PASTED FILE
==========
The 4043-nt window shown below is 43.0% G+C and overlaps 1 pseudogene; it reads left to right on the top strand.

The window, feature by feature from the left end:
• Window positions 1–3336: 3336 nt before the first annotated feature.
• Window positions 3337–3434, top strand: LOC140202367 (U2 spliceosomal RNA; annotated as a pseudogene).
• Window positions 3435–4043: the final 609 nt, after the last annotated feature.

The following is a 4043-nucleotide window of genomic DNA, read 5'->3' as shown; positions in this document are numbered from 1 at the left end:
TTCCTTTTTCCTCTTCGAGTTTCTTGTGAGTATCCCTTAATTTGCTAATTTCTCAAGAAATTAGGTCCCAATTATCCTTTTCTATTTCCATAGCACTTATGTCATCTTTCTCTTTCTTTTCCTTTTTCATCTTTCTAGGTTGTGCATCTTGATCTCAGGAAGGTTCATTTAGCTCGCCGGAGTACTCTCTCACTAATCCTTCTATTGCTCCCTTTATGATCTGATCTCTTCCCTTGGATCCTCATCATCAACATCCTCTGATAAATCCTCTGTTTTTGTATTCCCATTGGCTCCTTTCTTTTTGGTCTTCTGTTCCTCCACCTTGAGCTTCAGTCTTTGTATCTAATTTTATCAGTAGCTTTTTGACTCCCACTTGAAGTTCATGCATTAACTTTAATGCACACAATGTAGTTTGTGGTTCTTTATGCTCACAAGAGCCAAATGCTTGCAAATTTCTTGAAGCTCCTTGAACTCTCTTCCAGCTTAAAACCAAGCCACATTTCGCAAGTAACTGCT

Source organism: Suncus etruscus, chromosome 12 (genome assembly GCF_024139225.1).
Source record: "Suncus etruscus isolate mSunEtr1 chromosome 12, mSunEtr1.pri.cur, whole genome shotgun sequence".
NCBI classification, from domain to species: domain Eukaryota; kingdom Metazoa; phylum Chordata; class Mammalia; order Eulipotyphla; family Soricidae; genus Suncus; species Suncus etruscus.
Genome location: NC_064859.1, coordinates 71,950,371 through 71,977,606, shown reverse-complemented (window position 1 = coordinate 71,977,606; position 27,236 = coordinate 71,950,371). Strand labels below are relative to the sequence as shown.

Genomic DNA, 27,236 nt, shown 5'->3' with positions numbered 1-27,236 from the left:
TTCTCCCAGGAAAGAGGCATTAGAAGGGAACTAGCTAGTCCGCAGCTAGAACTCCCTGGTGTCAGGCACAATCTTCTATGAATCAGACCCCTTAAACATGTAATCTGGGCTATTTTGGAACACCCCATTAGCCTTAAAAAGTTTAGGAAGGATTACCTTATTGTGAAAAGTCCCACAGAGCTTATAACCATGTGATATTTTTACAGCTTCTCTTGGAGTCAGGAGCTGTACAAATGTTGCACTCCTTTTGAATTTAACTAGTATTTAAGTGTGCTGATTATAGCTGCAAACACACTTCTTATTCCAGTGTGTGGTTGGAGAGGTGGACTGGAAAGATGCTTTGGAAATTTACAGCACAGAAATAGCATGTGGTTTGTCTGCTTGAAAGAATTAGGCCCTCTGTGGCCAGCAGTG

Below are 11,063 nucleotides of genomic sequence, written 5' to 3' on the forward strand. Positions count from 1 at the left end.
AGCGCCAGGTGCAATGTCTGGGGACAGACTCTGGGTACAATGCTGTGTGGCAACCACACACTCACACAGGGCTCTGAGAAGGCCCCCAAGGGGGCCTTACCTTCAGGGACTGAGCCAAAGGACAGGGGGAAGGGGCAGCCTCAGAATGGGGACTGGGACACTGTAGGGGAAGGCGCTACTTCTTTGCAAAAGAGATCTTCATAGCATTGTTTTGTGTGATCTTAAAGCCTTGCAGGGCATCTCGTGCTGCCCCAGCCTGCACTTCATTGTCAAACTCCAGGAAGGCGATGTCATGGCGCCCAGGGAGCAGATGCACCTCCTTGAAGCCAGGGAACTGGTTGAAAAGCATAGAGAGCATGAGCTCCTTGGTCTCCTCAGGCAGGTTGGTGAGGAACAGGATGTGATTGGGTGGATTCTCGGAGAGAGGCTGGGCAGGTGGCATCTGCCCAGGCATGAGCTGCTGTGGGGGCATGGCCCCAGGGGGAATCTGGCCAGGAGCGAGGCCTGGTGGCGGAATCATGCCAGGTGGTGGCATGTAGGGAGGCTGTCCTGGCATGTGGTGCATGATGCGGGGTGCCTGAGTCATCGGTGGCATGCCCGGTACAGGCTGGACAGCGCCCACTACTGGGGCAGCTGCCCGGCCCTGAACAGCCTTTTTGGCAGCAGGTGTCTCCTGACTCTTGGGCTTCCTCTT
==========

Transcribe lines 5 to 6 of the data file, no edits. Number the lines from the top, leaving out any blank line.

• Window positions 3435–4043: the final 609 nt, after the last annotated feature.

The following is a 4043-nucleotide window of genomic DNA, read 5'->3' as shown; positions in this document are numbered from 1 at the left end: